For the past ten years, downtown revitalization efforts in Williamsport, Pennsylvania have prompted the establishment of bars, restaurants, and shops. When local entrepreneur Matthew Myers initially explored the idea of opening his own bar and restaurant, he wasn’t sure if there was a need. After consistently experiencing long wait-times at Lycoming County establishments and talking with an economist, he knew a unique restaurant could fill a local need.
Matthew, an industrial electrician by trade, first considered entrepreneurship after experiencing challenges and instabilities with contract work. He explored various ventures throughout the years, but in late 2019, the perfect opportunity presented itself: Matthew learned that a friend was looking to sell her high-end night club and lounge, Imbibe, in downtown Williamsport. While the business had been successful, the owner was looking to move on from the project. After a few initial conversations, Matthew and Imbibe’s owner initiated negations in December of that year.
However, when his trusted lawyer passed away in Feb 2020 and COVID-19 hit a month later, the project was stalled. Matthew decided to track the outcome of the pandemic before moving forward, but by Fall of 2020 decided he was ready to resume negations and secure the business. At this time, Matthew reached out to the Penn State SBDC and Business Consultant Tom Keiffer who helped with financial projections and a business plan to ultimately secure financing for the project.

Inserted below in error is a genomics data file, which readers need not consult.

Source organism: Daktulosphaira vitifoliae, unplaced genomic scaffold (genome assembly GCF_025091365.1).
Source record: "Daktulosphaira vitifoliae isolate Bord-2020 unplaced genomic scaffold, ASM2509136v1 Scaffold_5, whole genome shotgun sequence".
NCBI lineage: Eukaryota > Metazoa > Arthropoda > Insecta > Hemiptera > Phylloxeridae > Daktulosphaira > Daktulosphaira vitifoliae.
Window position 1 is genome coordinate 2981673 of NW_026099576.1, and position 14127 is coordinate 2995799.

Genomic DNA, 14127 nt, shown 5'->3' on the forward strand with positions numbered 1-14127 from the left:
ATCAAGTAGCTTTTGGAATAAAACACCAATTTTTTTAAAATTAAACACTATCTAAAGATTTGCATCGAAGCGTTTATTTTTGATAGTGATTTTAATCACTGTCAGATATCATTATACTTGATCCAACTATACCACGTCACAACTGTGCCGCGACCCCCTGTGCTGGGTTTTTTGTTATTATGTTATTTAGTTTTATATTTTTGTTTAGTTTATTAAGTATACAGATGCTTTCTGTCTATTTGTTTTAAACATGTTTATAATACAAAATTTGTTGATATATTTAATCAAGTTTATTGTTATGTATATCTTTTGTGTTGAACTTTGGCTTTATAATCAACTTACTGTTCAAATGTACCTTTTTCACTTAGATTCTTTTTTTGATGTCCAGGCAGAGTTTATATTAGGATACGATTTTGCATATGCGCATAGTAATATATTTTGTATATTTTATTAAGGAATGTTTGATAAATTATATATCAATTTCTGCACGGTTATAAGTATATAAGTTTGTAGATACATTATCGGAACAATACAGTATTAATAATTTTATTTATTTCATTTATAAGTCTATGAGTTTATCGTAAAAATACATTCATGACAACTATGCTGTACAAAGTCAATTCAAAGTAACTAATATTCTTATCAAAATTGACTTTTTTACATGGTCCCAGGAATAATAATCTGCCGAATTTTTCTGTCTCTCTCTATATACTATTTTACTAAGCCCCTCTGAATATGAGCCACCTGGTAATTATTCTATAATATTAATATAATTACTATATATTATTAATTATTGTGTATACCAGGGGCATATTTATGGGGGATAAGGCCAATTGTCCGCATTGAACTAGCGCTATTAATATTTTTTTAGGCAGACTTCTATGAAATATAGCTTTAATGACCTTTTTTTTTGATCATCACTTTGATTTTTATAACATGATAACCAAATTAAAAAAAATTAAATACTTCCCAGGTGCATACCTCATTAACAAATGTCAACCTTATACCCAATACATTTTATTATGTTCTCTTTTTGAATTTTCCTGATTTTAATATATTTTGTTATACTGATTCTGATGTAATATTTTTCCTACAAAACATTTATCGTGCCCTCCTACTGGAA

“I highly recommend working with the SBDC because I did not understand the value of writing a business plan and the value a business plan has when looking to finance a business,” says Matthew.
While he was originally interested in exploring an SBA loan, Matthew found the banks that had expressed interest in the project pre-pandemic were no longer willing to finance bars and restaurants. Tom put Matthew in touch with Nancy Eischeid of the Williamsport Chamber of Commerce, who passed along a list of lender contacts, and Woodlands Bank ultimately took interest in the project.
After a few months of unexpected challenges, including rising startup costs due to the pandemic, Matthew obtained $300,000 in financing from Woodlands and, with support from Nancy, an additional $50,000 from the Williamsport/Lycoming Chamber of Commerce Revolving Loan Fund.
Matthew closed on the loan and the business on January 12, 2022. The facility had been vacant since January 2020, so Matthew and his partners McClellan Myers, Mallone Myers, and Robert Petrosky spent three months repairing equipment, updating paint and lighting, and installing a new tap system. In March, they opened Back Alley Bar & Grillon a limited schedule.
Moving forward, Matthew and his partners plan to hire 12 staff members, build out a full kitchen, get an event space up and running, and possibly schedule live bands in the future.